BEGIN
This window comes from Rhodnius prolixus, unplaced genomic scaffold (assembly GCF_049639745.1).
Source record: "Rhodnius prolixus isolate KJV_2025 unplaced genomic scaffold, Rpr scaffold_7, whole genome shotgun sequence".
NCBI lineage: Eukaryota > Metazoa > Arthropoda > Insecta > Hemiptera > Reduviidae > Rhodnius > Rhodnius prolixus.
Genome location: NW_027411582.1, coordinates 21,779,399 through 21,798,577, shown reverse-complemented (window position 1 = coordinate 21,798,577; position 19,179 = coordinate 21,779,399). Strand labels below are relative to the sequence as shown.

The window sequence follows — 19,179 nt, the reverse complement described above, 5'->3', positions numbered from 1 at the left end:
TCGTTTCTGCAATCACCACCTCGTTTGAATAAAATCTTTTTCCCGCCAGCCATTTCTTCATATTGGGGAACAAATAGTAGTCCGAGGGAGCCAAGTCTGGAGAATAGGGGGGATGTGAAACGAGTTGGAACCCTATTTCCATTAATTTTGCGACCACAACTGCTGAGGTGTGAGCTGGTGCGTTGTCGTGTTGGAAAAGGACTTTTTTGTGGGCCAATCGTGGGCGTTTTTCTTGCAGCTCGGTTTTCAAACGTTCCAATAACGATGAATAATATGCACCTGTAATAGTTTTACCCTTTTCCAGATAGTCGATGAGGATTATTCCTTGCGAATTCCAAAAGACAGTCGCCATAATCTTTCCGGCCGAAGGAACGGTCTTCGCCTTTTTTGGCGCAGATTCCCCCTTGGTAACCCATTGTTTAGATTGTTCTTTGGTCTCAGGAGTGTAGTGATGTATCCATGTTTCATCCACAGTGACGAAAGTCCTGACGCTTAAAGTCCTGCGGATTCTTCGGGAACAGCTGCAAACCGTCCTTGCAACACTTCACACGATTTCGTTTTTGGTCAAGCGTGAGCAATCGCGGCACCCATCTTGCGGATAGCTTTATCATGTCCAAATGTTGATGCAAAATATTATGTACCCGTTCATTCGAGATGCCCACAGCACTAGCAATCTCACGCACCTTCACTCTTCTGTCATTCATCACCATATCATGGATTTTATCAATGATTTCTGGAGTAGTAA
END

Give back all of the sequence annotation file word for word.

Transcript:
This window comes from Rhodnius prolixus, unplaced genomic scaffold (assembly GCF_049639745.1).
Source record: "Rhodnius prolixus isolate KJV_2025 unplaced genomic scaffold, Rpr scaffold_7, whole genome shotgun sequence".
NCBI lineage: Eukaryota > Metazoa > Arthropoda > Insecta > Hemiptera > Reduviidae > Rhodnius > Rhodnius prolixus.
Genome location: NW_027411582.1, coordinates 21,779,399 through 21,798,577, shown reverse-complemented (window position 1 = coordinate 21,798,577; position 19,179 = coordinate 21,779,399). Strand labels below are relative to the sequence as shown.

The window sequence follows — 19,179 nt, the reverse complement described above, 5'->3', positions numbered from 1 at the left end:
TCGTTTCTGCAATCACCACCTCGTTTGAATAAAATCTTTTTCCCGCCAGCCATTTCTTCATATTGGGGAACAAATAGTAGTCCGAGGGAGCCAAGTCTGGAGAATAGGGGGGATGTGAAACGAGTTGGAACCCTATTTCCATTAATTTTGCGACCACAACTGCTGAGGTGTGAGCTGGTGCGTTGTCGTGTTGGAAAAGGACTTTTTTGTGGGCCAATCGTGGGCGTTTTTCTTGCAGCTCGGTTTTCAAACGTTCCAATAACGATGAATAATATGCACCTGTAATAGTTTTACCCTTTTCCAGATAGTCGATGAGGATTATTCCTTGCGAATTCCAAAAGACAGTCGCCATAATCTTTCCGGCCGAAGGAACGGTCTTCGCCTTTTTTGGCGCAGATTCCCCCTTGGTAACCCATTGTTTAGATTGTTCTTTGGTCTCAGGAGTGTAGTGATGTATCCATGTTTCATCCACAGTGACGAAAGTCCTGACGCTTAAAGTCCTGCGGATTCTTCGGGAACAGCTGCAAACCGTCCTTGCAACACTTCACACGATTTCGTTTTTGGTCAAGCGTGAGCAATCGCGGCACCCATCTTGCGGATAGCTTTATCATGTCCAAATGTTGATGCAAAATATTATGTACCCGTTCATTCGAGATGCCCACAGCACTAGCAATCTCACGCACCTTCACTCTTCTGTCATTCATCACCATATCATGGATTTTATCAATGATTTCTGGAGTAGTAA